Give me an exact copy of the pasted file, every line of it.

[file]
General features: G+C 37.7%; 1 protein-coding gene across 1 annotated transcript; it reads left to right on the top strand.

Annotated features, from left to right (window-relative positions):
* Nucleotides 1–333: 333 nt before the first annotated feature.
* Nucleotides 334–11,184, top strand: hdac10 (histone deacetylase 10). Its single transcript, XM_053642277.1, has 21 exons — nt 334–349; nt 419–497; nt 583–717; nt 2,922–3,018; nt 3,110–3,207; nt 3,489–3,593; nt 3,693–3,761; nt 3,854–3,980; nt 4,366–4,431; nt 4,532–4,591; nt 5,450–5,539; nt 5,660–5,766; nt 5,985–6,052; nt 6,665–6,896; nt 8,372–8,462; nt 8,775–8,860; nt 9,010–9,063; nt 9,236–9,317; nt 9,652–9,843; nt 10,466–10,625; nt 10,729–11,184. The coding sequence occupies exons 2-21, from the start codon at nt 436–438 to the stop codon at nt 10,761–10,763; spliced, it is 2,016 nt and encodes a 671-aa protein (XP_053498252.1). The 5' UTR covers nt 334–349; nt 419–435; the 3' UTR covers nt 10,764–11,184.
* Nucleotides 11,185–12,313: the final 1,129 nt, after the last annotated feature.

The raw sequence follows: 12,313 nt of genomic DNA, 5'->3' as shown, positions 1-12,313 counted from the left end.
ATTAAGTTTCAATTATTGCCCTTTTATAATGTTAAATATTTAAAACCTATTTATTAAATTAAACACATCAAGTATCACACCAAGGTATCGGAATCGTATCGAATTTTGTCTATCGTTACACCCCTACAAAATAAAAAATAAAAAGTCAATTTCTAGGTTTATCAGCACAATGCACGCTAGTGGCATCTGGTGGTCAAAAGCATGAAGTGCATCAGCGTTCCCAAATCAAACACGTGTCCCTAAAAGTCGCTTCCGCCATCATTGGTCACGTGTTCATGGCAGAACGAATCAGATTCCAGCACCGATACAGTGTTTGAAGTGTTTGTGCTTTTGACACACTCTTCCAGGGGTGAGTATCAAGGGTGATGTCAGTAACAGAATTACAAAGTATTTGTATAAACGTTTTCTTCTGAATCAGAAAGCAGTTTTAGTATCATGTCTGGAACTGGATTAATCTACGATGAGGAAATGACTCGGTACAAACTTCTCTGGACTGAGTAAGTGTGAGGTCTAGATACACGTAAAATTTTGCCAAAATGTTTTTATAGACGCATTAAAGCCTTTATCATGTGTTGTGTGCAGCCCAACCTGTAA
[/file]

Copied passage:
General features: G+C 37.7%; 1 protein-coding gene across 1 annotated transcript; it reads left to right on the top strand.

Annotated features, from left to right (window-relative positions):
* Nucleotides 1–333: 333 nt before the first annotated feature.
* Nucleotides 334–11,184, top strand: hdac10 (histone deacetylase 10). Its single transcript, XM_053642277.1, has 21 exons — nt 334–349; nt 419–497; nt 583–717; nt 2,922–3,018; nt 3,110–3,207; nt 3,489–3,593; nt 3,693–3,761; nt 3,854–3,980; nt 4,366–4,431; nt 4,532–4,591; nt 5,450–5,539; nt 5,660–5,766; nt 5,985–6,052; nt 6,665–6,896; nt 8,372–8,462; nt 8,775–8,860; nt 9,010–9,063; nt 9,236–9,317; nt 9,652–9,843; nt 10,466–10,625; nt 10,729–11,184. The coding sequence occupies exons 2-21, from the start codon at nt 436–438 to the stop codon at nt 10,761–10,763; spliced, it is 2,016 nt and encodes a 671-aa protein (XP_053498252.1). The 5' UTR covers nt 334–349; nt 419–435; the 3' UTR covers nt 10,764–11,184.
* Nucleotides 11,185–12,313: the final 1,129 nt, after the last annotated feature.

The raw sequence follows: 12,313 nt of genomic DNA, 5'->3' as shown, positions 1-12,313 counted from the left end.
ATTAAGTTTCAATTATTGCCCTTTTATAATGTTAAATATTTAAAACCTATTTATTAAATTAAACACATCAAGTATCACACCAAGGTATCGGAATCGTATCGAATTTTGTCTATCGTTACACCCCTACAAAATAAAAAATAAAAAGTCAATTTCTAGGTTTATCAGCACAATGCACGCTAGTGGCATCTGGTGGTCAAAAGCATGAAGTGCATCAGCGTTCCCAAATCAAACACGTGTCCCTAAAAGTCGCTTCCGCCATCATTGGTCACGTGTTCATGGCAGAACGAATCAGATTCCAGCACCGATACAGTGTTTGAAGTGTTTGTGCTTTTGACACACTCTTCCAGGGGTGAGTATCAAGGGTGATGTCAGTAACAGAATTACAAAGTATTTGTATAAACGTTTTCTTCTGAATCAGAAAGCAGTTTTAGTATCATGTCTGGAACTGGATTAATCTACGATGAGGAAATGACTCGGTACAAACTTCTCTGGACTGAGTAAGTGTGAGGTCTAGATACACGTAAAATTTTGCCAAAATGTTTTTATAGACGCATTAAAGCCTTTATCATGTGTTGTGTGCAGCCCAACCTGTAA